Madison

 

Tec 4 Harold F. Madison


   Tec. 4 Harold F. Madison was the son of Ruel & Anna Madison.  He was born in South Dakota on August 14, 1914, but he grew up in Monona, Iowa, with his two brothers and three sisters.  He attended a parochial grade school and went to high school in Luana.  In 1937, his family moved to Milton Junction, Wisconsin.

    In November of 1940, Harold and his brother Ralph joined the Wisconsin National Guard's 33rd Tank Company in Janesville.  His reason for doing this is that the draft act had passed and he wanted to fulfill his military obligation.  He also was aware that the tank company had been federalized and was to train in Kentucky for a year.

    At Fort Knox, Kentucky, Harold was trained as a tank radio operator.  It was his job to keep in touch with company headquarters.  Next, he took part in maneuvers in Louisiana in the early fall of 1941.  After these maneuvers, he learned that the 192nd Tank Battalion had been selected for duty overseas.
    The battalion traveled by train to San Francisco.  By ferry, they were taken to Ft. McDowell on Angel Island.  On the island, they received inoculations and physicals.  Those members of the battalion who were found to have treatable medical conditions remained behind on the island.  They were scheduled to join the battalion at a later date.
   
The 192nd was boarded onto the U.S.S. Hugh L. Scott and sailed from San Francisco on Monday, October 27th, for Hawaii as part of a three ship convoy.  They arrived at Honolulu on Sunday, November 2nd.  The soldiers were given leaves so they could see the island.  On November 5th, the ships sailed for Guam.   At one point, the ships passed an island at night.  While they passed the island, they did so in total blackout.  This for many of the soldiers was a sign that they were being sent into harm's way.  When they arrived at Guam, the ships took on water, bananas, coconuts, and vegetables.  The ships sailed the same day for Manila and entered Manila Bay on Thursday, November 20th.  They docked at Pier 7 and the soldiers were taken by bus to Ft. Stotsenburg.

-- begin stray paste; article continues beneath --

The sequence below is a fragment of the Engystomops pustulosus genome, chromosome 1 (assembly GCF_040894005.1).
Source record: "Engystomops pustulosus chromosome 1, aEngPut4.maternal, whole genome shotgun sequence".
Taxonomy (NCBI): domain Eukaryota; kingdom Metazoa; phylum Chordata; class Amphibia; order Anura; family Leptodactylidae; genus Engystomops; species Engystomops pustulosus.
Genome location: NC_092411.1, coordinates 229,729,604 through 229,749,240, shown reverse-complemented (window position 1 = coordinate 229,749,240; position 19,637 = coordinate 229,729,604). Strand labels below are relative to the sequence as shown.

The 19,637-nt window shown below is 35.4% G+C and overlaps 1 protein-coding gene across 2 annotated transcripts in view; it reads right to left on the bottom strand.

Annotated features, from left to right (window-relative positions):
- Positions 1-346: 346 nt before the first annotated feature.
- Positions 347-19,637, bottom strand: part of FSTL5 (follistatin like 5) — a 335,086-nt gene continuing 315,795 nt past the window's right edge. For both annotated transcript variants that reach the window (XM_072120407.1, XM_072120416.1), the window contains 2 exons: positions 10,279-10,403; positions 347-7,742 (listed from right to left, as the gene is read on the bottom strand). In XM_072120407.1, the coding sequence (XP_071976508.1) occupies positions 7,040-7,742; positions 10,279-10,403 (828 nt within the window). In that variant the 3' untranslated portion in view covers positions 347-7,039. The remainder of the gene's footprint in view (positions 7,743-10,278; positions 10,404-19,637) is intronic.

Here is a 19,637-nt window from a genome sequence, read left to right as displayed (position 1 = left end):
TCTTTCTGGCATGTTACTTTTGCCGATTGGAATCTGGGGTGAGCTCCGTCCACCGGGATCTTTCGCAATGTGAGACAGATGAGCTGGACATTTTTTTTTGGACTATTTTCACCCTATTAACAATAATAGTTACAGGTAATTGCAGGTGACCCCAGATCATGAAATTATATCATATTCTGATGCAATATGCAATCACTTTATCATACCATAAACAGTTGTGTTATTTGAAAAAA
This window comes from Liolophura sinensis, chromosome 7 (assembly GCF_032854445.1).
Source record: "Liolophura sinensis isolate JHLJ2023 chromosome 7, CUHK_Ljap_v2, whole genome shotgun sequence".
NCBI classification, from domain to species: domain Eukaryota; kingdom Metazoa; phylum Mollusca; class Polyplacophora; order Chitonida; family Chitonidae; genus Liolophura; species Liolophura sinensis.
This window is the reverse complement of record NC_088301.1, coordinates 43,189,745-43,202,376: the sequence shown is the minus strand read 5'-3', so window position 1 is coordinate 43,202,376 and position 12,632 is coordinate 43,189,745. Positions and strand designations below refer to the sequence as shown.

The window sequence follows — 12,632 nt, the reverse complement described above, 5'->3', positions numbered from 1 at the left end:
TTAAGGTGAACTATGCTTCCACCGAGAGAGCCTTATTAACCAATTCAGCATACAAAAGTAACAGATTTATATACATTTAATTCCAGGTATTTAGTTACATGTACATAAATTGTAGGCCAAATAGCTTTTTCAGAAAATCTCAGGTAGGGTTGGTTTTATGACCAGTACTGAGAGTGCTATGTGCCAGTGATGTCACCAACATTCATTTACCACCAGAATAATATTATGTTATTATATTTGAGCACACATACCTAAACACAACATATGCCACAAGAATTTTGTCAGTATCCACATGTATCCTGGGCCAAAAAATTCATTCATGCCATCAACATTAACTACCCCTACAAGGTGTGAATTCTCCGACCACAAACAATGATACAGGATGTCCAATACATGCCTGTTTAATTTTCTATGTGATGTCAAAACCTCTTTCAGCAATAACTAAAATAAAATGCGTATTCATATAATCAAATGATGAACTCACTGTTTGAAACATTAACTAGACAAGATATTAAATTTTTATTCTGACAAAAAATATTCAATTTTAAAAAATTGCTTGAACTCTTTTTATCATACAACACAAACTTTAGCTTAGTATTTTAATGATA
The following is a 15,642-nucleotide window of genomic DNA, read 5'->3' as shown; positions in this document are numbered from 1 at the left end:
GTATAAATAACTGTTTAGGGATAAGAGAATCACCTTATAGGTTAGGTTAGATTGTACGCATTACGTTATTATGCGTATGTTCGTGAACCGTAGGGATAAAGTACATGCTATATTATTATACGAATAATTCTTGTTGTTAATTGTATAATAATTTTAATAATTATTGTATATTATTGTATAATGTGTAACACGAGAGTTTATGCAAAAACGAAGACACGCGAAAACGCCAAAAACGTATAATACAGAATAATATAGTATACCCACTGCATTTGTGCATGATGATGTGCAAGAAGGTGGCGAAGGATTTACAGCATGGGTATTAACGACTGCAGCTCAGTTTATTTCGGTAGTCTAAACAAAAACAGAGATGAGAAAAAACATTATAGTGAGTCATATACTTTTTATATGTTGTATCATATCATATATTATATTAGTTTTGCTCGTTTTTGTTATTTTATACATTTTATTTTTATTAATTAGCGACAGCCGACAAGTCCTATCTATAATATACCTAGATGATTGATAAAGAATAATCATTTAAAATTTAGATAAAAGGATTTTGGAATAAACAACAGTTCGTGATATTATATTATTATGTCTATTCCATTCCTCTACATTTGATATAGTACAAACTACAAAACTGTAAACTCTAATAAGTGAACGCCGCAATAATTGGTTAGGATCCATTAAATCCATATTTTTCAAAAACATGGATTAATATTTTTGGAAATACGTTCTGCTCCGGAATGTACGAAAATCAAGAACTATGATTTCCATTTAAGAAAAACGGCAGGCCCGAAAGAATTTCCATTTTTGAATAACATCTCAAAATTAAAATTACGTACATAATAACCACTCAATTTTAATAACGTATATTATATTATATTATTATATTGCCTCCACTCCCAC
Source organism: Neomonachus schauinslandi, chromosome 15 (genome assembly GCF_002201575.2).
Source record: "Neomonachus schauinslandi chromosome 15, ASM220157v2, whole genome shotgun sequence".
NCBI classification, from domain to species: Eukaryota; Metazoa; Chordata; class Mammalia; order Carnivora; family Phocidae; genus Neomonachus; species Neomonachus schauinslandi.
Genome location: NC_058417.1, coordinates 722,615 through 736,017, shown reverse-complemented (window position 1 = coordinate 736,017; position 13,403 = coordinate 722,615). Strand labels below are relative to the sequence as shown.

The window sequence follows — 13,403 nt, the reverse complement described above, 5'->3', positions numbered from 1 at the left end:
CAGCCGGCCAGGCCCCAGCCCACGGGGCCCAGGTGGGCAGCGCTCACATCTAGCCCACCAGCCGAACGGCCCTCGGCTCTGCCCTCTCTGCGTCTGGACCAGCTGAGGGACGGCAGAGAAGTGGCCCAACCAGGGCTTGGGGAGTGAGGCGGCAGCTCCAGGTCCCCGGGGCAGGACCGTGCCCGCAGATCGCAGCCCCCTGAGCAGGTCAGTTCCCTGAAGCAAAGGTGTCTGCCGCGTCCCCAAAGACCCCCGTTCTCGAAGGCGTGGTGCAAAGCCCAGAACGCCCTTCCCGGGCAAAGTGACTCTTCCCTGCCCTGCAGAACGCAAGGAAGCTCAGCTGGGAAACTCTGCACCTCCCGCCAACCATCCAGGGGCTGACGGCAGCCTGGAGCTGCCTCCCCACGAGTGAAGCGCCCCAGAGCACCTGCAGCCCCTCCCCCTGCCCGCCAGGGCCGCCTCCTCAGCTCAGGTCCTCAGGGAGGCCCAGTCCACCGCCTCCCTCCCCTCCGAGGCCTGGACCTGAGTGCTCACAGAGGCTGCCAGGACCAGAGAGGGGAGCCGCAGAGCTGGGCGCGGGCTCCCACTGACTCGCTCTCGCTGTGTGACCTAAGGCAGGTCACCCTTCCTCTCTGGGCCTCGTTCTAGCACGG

At the fort, they were greeted by Colonel Edward King, who apologized that they had to live in tents along the main road between the fort and Clark Airfield.  He made sure that they all received Thanksgiving Dinner before he went to have his own. 
Ironically, November 20th was the date that the National Guard members of the battalion had expected to be released from federal service.
   
For the next seventeen days the tankers worked to remove cosmoline from their weapons.  The grease was put on the weapons to protect them from rust while at sea.  They also loaded ammunition belts and did tank maintenance as they readied their tanks to take part in maneuvers.

    The morning of December 8, 1941, Capt. Walter Write informed his company that Pearl Harbor had been bombed by the Japanese.  The tanks were put on alert and took their positions around the airfield.   At 8:30 A.M., American took off to intercept any Japanese planes.  Sometime before noon, the alert was canceled and the planes landed and were lined up near the mess hall.  Their pilots went to lunch.

    The tankers were eating lunch when planes were seen approaching the airfield from the north at about 12:45.  Many of the tankers counted 54 planes.  The planes approached the airfield and watched hat was described as "raindrops" falling from the planes.

    Elmer lived through the bombing of Clark Field.  During the attack, he and the other tankers could do little since their guns were not made to use against planes.